Xerostomia (Dry Mouth) and Alzheimer’sPrint This Post
Seniors often suffer from Dry Mouth, which is a lack of sufficient saliva, resulting in an uncomfortable feeling of dryness. People with Alzheimer’s are at higher risk as they may not drink enough water because their body’s signal for thirst isn’t as strong as it was. Some medicines can dry out their mouth, too. Below are helpful tips from professionals at the Blende Dental Group, which is home of the House Call Dentists, serving patients with special needs, including people with dementia.
Why Xerostomia (Dry Mouth) is a problem
Your mouth produces up to one liter of saliva every day to help keep your mouth moist and healthy. Saliva is 99% water and acts to wash sticky, decay-producing food away from the most decay vulnerable area of the tooth – the root.
Without enough saliva to wash away bacteria, people are more likely to develop bad breath, tooth decay, and gum disease. They also might find it hard to speak or chew and they may notice food doesn’t taste like it used to.
What caregivers can do
If you’re caring for someone with Alzheimer’s, ask these questions:
- Are they taking any of the following medications that have a side effect of dry mouth: antihistamines, anti-anxiety, anti-depressants, diuretics, high blood pressure drugs, pain killers or any of the other 500 over the counter & prescribed drugs that dry up saliva?
- Do they have Sjogren’s syndrome? This is a disorder of the immune system identified by its two most common symptoms — dry eyes and a dry mouth.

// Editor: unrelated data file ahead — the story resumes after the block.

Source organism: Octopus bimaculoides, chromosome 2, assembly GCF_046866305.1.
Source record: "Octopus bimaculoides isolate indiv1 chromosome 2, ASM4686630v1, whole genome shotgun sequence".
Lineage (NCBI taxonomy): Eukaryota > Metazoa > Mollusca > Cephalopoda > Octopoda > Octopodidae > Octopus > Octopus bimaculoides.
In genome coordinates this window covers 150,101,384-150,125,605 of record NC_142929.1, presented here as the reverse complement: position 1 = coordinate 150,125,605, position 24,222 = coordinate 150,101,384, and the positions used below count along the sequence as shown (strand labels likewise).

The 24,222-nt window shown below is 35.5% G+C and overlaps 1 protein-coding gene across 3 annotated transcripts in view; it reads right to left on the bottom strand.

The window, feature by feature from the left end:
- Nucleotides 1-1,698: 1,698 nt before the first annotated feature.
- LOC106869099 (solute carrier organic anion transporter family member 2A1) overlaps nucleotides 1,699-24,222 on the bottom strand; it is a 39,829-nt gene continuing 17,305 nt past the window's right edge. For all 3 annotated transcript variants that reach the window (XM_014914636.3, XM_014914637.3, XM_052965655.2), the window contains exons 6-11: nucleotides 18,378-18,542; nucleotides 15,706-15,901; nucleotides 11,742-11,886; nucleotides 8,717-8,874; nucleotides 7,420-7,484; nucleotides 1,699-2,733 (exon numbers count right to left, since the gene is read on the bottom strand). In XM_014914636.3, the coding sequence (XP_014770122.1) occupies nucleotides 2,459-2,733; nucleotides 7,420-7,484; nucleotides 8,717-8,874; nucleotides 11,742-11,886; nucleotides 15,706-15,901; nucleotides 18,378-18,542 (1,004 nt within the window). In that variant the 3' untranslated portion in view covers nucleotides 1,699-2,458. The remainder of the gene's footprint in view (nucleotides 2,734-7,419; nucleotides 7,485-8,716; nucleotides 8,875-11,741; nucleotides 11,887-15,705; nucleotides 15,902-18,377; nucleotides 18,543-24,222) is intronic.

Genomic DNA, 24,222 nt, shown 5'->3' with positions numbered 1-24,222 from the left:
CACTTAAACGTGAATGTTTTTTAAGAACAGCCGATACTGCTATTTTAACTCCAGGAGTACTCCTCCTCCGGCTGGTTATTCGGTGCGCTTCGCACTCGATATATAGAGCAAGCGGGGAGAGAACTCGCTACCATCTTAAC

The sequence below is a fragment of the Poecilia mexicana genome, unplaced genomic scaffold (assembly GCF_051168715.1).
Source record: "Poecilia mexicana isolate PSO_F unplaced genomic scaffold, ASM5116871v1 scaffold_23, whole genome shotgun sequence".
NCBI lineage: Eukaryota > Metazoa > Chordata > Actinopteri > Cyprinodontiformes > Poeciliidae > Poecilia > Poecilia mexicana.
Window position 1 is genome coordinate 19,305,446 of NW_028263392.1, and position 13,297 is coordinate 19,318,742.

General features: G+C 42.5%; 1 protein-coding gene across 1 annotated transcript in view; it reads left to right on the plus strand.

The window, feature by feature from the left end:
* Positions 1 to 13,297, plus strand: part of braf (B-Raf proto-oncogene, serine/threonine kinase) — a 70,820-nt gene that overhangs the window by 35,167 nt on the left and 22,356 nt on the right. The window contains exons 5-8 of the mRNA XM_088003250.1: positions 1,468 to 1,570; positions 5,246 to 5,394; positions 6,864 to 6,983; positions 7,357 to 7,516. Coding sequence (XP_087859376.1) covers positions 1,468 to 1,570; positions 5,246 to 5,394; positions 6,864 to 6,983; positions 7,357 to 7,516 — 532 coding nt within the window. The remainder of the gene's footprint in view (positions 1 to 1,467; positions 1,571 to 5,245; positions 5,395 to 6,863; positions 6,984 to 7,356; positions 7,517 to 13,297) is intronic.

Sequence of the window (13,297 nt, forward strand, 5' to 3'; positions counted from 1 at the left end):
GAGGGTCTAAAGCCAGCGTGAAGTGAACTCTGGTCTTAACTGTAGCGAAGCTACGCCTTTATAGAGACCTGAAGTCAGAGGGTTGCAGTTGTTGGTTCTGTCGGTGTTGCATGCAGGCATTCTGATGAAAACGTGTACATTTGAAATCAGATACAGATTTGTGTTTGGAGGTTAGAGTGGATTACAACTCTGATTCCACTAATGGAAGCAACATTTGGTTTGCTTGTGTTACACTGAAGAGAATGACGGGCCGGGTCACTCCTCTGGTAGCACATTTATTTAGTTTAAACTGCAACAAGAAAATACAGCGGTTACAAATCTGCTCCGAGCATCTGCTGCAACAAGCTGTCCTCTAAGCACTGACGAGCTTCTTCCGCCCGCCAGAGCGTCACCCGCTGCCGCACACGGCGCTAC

- Have they had chemotherapy or radiation therapy of the head and neck?
How to get relief
- Encourage the person to sip water or sugarless drinks often and during meals.
- Avoid drinks with caffeine, such as coffee, tea, and some sodas.
- Chew sugarless gum or suck on sugarless hard candy to stimulate saliva flow— citrus, cinnamon or mint-flavored candies.
- Ask the person’s primary physician if any of their prescribed medications produce Dry Mouth.
- Ask a dentist about products for Dry Mouth.
Since Dry Mouth is particularly pervasive among seniors, and many people with Alzheimer’s may not communicate any issues, it’s important to monitor their oral health and eating habits. If you suspect there is a discomfort from Dry Mouth, or the severe decay it can induce, contact your local dental society to find the names of professionals who have experience working with people with dementia or with elderly patients.
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